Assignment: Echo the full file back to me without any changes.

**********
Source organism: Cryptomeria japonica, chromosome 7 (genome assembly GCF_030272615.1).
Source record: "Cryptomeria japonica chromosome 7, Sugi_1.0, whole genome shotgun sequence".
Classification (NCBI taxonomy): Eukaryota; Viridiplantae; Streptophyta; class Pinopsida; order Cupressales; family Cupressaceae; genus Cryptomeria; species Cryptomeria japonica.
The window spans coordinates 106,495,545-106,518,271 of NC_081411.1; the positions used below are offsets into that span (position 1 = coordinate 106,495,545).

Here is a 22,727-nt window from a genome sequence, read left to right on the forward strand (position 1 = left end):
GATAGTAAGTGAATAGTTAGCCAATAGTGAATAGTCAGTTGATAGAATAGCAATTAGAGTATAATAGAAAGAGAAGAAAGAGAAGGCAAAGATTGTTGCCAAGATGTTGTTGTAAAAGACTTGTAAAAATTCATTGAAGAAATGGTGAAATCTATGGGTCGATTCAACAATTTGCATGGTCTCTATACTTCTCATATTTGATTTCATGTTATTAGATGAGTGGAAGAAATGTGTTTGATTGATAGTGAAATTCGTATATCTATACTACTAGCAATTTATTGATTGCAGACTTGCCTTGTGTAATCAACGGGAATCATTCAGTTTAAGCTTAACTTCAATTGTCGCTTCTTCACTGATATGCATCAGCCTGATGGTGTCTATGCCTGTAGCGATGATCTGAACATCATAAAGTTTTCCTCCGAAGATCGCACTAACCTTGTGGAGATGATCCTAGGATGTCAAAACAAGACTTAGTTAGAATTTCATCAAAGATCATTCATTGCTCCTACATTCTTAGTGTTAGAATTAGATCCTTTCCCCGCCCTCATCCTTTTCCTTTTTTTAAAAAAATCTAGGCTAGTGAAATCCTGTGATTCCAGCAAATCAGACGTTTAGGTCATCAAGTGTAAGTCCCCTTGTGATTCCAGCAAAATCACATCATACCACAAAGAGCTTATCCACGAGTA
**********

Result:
Source organism: Cryptomeria japonica, chromosome 7 (genome assembly GCF_030272615.1).
Source record: "Cryptomeria japonica chromosome 7, Sugi_1.0, whole genome shotgun sequence".
Classification (NCBI taxonomy): Eukaryota; Viridiplantae; Streptophyta; class Pinopsida; order Cupressales; family Cupressaceae; genus Cryptomeria; species Cryptomeria japonica.
The window spans coordinates 106,495,545-106,518,271 of NC_081411.1; the positions used below are offsets into that span (position 1 = coordinate 106,495,545).

Here is a 22,727-nt window from a genome sequence, read left to right on the forward strand (position 1 = left end):
GATAGTAAGTGAATAGTTAGCCAATAGTGAATAGTCAGTTGATAGAATAGCAATTAGAGTATAATAGAAAGAGAAGAAAGAGAAGGCAAAGATTGTTGCCAAGATGTTGTTGTAAAAGACTTGTAAAAATTCATTGAAGAAATGGTGAAATCTATGGGTCGATTCAACAATTTGCATGGTCTCTATACTTCTCATATTTGATTTCATGTTATTAGATGAGTGGAAGAAATGTGTTTGATTGATAGTGAAATTCGTATATCTATACTACTAGCAATTTATTGATTGCAGACTTGCCTTGTGTAATCAACGGGAATCATTCAGTTTAAGCTTAACTTCAATTGTCGCTTCTTCACTGATATGCATCAGCCTGATGGTGTCTATGCCTGTAGCGATGATCTGAACATCATAAAGTTTTCCTCCGAAGATCGCACTAACCTTGTGGAGATGATCCTAGGATGTCAAAACAAGACTTAGTTAGAATTTCATCAAAGATCATTCATTGCTCCTACATTCTTAGTGTTAGAATTAGATCCTTTCCCCGCCCTCATCCTTTTCCTTTTTTTAAAAAAATCTAGGCTAGTGAAATCCTGTGATTCCAGCAAATCAGACGTTTAGGTCATCAAGTGTAAGTCCCCTTGTGATTCCAGCAAAATCACATCATACCACAAAGAGCTTATCCACGAGTA